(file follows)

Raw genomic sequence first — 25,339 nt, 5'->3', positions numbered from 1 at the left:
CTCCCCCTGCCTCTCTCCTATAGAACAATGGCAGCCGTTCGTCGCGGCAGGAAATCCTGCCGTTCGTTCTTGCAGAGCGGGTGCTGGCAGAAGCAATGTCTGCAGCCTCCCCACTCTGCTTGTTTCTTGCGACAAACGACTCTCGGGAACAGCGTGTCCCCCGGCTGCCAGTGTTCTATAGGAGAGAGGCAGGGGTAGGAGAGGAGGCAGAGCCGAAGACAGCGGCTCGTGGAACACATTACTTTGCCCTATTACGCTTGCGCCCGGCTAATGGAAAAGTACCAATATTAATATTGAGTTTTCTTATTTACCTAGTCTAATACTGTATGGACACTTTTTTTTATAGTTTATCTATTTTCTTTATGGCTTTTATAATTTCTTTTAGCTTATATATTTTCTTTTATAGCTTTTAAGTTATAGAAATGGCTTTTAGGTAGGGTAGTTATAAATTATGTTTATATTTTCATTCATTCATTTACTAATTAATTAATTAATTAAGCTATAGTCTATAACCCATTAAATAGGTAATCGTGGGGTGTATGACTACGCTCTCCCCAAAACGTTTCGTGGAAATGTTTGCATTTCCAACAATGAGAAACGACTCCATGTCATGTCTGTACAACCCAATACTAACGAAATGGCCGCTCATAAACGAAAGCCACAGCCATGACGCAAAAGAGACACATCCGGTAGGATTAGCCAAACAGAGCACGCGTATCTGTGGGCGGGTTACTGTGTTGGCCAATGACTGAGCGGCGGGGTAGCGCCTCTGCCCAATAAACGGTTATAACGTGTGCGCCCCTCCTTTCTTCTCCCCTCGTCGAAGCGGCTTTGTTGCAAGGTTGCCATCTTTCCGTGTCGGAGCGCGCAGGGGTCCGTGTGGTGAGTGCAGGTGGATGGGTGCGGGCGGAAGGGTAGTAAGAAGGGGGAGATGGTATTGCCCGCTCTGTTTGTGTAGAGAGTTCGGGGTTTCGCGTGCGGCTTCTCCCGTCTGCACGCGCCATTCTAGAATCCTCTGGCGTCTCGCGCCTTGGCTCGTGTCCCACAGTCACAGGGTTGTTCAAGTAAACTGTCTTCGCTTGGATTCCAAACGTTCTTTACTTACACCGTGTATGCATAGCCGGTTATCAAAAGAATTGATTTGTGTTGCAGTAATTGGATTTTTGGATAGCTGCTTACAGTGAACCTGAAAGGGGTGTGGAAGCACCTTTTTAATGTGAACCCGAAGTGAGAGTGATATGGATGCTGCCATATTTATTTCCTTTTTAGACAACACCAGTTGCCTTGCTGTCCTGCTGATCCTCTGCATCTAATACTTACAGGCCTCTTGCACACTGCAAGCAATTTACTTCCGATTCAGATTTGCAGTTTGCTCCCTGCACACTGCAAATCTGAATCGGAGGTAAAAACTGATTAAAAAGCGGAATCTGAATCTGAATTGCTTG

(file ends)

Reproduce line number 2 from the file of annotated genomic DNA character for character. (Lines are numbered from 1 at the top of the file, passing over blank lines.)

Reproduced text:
CTCCCCCTGCCTCTCTCCTATAGAACAATGGCAGCCGTTCGTCGCGGCAGGAAATCCTGCCGTTCGTTCTTGCAGAGCGGGTGCTGGCAGAAGCAATGTCTGCAGCCTCCCCACTCTGCTTGTTTCTTGCGACAAACGACTCTCGGGAACAGCGTGTCCCCCGGCTGCCAGTGTTCTATAGGAGAGAGGCAGGGGTAGGAGAGGAGGCAGAGCCGAAGACAGCGGCTCGTGGAACACATTACTTTGCCCTATTACGCTTGCGCCCGGCTAATGGAAAAGTACCAATATTAATATTGAGTTTTCTTATTTACCTAGTCTAATACTGTATGGACACTTTTTTTTATAGTTTATCTATTTTCTTTATGGCTTTTATAATTTCTTTTAGCTTATATATTTTCTTTTATAGCTTTTAAGTTATAGAAATGGCTTTTAGGTAGGGTAGTTATAAATTATGTTTATATTTTCATTCATTCATTTACTAATTAATTAATTAATTAAGCTATAGTCTATAACCCATTAAATAGGTAATCGTGGGGTGTATGACTACGCTCTCCCCAAAACGTTTCGTGGAAATGTTTGCATTTCCAACAATGAGAAACGACTCCATGTCATGTCTGTACAACCCAATACTAACGAAATGGCCGCTCATAAACGAAAGCCACAGCCATGACGCAAAAGAGACACATCCGGTAGGATTAGCCAAACAGAGCACGCGTATCTGTGGGCGGGTTACTGTGTTGGCCAATGACTGAGCGGCGGGGTAGCGCCTCTGCCCAATAAACGGTTATAACGTGTGCGCCCCTCCTTTCTTCTCCCCTCGTCGAAGCGGCTTTGTTGCAAGGTTGCCATCTTTCCGTGTCGGAGCGCGCAGGGGTCCGTGTGGTGAGTGCAGGTGGATGGGTGCGGGCGGAAGGGTAGTAAGAAGGGGGAGATGGTATTGCCCGCTCTGTTTGTGTAGAGAGTTCGGGGTTTCGCGTGCGGCTTCTCCCGTCTGCACGCGCCATTCTAGAATCCTCTGGCGTCTCGCGCCTTGGCTCGTGTCCCACAGTCACAGGGTTGTTCAAGTAAACTGTCTTCGCTTGGATTCCAAACGTTCTTTACTTACACCGTGTATGCATAGCCGGTTATCAAAAGAATTGATTTGTGTTGCAGTAATTGGATTTTTGGATAGCTGCTTACAGTGAACCTGAAAGGGGTGTGGAAGCACCTTTTTAATGTGAACCCGAAGTGAGAGTGATATGGATGCTGCCATATTTATTTCCTTTTTAGACAACACCAGTTGCCTTGCTGTCCTGCTGATCCTCTGCATCTAATACTTACAGGCCTCTTGCACACTGCAAGCAATTTACTTCCGATTCAGATTTGCAGTTTGCTCCCTGCACACTGCAAATCTGAATCGGAGGTAAAAACTGATTAAAAAGCGGAATCTGAATCTGAATTGCTTG